5. The claim was brought both against the Secretary of State for Justice and against the Parole Board. The matter was considered by Mr Philip Mott QC, sitting as a Deputy High Court Judge, on 9 July 2012. The deputy judge noted that the Ministry of Justice would set a timetable and that it had fallen behind that timetable. The deputy judge considered that the various delays were not sufficient to establish the applicant's claim. He went on to express the hope that the Parole Board would deal with matters speedily because the applicant was a woman with difficult management problems. She had organic brain injury as well as emotionally unstable personality. He concluded that the delays were not yet of such seriousness as to make out a claim for breach of Article 5(4) of the European Convention on Human Rights, or indeed the other grounds of claim.

6. The applicant now seeks permission to appeal to the Court of Appeal.

7. At this renewed hearing of the application, different counsel represents the applicant, namely Mr Hugh Southey QC. Mr Southey has developed his argument concerning Article 5(4) of the Convention concisely and helpfully. He relies first upon the period between 12 December 2011 and 29 March 2012 when no judicial body was responsible for supervising the progress and the potentiality for release of the applicant. Secondly, he criticises the long period between 29 March 2012 when the dossier reached the Parole Board and 12 March 2013 when the Parole Board met. He contends that there was during both of these periods a breach of Article 5(4) in that the applicant was a person deprived of liberty who was not entitled to challenge the lawfulness of her detention as she should have been under Article 5(4).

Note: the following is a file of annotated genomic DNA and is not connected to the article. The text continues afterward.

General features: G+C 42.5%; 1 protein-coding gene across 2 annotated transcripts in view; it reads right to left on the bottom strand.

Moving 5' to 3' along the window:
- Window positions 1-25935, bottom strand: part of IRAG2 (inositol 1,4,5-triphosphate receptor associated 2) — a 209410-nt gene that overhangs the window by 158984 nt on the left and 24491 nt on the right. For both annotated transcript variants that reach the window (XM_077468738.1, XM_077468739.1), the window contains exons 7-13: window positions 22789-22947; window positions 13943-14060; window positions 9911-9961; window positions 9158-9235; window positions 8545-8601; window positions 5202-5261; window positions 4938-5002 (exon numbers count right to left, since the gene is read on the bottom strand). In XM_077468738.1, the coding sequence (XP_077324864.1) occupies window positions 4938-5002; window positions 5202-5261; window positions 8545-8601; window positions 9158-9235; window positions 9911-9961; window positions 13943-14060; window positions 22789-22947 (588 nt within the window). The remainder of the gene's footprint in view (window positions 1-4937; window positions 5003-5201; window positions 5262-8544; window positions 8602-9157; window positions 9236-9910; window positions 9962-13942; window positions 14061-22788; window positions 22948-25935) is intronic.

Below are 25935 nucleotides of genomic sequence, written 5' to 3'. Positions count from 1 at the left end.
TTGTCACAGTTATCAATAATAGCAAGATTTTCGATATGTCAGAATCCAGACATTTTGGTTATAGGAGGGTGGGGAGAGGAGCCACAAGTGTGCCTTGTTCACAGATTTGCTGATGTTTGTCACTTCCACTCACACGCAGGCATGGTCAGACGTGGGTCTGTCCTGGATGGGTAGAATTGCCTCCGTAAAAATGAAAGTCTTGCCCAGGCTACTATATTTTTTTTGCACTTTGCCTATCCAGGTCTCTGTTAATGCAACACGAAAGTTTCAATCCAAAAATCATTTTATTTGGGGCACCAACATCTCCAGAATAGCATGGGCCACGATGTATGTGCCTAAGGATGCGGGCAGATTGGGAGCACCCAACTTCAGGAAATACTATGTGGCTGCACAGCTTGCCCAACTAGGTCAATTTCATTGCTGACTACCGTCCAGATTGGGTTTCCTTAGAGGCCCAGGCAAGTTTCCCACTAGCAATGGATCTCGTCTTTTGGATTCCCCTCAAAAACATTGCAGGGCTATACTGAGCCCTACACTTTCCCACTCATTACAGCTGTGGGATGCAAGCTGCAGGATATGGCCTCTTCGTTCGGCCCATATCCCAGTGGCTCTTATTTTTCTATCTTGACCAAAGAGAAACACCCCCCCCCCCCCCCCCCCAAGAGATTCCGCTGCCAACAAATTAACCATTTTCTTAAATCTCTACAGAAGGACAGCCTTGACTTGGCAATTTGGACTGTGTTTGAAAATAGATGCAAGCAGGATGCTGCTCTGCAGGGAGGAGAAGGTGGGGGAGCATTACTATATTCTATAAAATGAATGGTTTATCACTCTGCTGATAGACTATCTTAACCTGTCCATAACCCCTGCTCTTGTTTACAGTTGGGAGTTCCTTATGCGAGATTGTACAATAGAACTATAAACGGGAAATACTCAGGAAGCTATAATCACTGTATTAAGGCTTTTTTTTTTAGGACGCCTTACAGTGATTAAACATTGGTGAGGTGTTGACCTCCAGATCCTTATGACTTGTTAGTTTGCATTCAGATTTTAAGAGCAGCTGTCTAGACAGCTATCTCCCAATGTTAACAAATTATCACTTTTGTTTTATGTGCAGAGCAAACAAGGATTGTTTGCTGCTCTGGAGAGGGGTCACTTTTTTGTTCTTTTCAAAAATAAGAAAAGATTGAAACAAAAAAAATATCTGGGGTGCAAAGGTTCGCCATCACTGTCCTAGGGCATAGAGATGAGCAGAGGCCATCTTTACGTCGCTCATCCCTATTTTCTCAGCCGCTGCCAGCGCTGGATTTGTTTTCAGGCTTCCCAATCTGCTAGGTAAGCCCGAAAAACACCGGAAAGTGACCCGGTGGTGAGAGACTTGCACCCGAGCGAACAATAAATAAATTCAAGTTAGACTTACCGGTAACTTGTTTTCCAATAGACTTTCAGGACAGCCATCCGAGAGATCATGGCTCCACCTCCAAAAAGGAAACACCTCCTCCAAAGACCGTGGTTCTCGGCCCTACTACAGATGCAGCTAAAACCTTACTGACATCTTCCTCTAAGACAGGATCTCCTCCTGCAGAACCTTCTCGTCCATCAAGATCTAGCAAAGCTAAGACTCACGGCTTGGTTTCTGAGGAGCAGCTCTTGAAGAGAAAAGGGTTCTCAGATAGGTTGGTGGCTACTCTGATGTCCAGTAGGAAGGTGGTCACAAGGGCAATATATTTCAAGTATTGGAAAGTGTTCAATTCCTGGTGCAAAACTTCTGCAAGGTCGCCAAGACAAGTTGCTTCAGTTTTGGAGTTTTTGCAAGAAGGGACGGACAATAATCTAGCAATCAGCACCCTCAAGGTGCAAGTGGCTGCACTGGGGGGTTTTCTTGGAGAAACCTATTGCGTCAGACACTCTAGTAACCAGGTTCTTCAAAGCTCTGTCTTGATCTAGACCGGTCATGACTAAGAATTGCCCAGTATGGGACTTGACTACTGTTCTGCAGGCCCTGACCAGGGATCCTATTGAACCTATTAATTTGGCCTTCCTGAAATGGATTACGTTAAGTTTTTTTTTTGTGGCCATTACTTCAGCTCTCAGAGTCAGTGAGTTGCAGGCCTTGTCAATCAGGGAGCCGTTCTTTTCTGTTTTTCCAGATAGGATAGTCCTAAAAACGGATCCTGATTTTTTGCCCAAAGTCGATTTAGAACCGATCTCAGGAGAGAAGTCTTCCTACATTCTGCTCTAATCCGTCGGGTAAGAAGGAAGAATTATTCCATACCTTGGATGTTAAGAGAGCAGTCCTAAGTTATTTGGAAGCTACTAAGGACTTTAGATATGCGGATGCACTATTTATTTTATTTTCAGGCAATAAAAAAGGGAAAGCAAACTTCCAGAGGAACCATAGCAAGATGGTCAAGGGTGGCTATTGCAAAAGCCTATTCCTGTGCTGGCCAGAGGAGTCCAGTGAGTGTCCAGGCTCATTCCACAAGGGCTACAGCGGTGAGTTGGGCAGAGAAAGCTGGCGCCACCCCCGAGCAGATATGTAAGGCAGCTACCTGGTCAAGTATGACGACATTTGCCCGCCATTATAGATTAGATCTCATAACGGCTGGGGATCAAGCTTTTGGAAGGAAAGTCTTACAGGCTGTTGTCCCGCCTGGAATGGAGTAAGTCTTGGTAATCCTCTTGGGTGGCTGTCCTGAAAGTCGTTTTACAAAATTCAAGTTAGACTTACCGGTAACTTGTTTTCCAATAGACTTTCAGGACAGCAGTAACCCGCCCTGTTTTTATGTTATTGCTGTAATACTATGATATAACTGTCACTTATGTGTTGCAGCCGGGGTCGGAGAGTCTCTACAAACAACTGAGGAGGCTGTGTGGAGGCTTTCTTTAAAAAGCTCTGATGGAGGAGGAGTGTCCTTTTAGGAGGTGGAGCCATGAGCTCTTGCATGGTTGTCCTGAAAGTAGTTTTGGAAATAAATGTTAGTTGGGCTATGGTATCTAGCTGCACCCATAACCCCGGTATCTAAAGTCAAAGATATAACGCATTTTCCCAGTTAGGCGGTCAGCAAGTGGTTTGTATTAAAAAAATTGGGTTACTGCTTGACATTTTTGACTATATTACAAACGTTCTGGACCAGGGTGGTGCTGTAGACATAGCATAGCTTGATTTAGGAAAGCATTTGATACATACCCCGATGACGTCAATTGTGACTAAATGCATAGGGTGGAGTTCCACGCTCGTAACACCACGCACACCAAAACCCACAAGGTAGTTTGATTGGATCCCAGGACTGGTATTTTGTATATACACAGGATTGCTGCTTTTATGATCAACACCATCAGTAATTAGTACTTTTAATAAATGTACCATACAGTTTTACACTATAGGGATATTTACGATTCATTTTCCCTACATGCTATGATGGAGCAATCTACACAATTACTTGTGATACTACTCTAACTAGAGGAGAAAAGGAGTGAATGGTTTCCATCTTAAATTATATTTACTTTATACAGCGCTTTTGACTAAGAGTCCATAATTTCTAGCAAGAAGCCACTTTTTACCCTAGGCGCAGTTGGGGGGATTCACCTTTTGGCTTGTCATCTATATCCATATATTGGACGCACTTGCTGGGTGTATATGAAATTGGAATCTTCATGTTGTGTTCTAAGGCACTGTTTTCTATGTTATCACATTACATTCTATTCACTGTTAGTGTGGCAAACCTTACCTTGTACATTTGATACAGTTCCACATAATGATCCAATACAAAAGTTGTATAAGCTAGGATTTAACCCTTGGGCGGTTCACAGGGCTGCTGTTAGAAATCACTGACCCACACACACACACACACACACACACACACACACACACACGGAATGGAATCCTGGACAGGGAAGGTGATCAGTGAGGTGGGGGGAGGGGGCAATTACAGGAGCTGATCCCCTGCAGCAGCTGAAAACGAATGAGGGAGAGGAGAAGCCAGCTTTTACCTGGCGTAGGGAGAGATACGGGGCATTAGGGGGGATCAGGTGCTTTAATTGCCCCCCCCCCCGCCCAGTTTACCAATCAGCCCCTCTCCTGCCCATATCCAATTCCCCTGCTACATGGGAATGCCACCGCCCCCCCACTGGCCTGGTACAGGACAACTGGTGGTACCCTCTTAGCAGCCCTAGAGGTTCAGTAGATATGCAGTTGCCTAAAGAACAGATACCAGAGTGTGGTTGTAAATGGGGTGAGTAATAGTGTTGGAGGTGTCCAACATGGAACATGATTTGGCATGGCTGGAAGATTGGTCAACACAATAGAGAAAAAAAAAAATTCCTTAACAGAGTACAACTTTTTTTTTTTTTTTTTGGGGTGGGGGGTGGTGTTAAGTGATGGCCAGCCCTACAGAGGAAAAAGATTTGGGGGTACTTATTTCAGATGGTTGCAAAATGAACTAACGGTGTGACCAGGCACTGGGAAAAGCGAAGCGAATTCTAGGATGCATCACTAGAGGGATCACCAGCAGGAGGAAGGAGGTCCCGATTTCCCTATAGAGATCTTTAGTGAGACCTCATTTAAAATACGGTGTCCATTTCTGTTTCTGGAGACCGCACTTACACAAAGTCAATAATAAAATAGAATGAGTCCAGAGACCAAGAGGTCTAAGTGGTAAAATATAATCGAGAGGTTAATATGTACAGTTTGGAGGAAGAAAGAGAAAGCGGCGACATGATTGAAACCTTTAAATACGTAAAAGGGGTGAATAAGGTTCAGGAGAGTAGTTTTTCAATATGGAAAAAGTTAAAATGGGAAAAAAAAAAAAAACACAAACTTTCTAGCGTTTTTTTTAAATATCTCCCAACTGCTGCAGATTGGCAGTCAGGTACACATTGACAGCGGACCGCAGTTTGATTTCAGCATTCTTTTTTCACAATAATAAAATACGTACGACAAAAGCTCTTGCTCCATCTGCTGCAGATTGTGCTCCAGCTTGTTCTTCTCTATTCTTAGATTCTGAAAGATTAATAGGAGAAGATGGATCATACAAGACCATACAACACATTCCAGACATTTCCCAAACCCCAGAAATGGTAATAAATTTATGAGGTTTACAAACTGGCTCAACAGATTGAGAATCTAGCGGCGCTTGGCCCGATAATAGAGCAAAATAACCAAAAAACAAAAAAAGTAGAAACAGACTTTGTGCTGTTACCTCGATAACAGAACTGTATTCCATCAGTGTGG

8. Mr Southey places reliance on the decision of the European Court of Human Rights in Mooren v Germany (Application No 11364/0303); [2010] 50 EHRR 23.

9. I have also been furnished with a helpful note from the Treasury Solicitor on behalf of the Parole Board as to why permission to appeal should not be granted.

10. I have come to the conclusion that formidable arguments are advanced on both sides in this litigation. These issues are not appropriate for resolution in the context of a permission hearing. In my view, these issues do call for fuller argument than is practicable today when only one side is represented and when only half an hour is available before the Court of Appeal embarks upon its fairly heavy list for today. I am satisfied that the arguments advanced by Mr Southey on behalf of the applicant are of sufficient weight and merit to warrant the grant of permission to appeal. Nevertheless, it is inappropriate for this case to remain in the Court of Appeal. The sensible and efficient way to proceed is for the court to exercise its powers under CPR Rule 52.15. I direct that there be permission to proceed with the application for judicial review.

Order: Application granted, remitted to lower court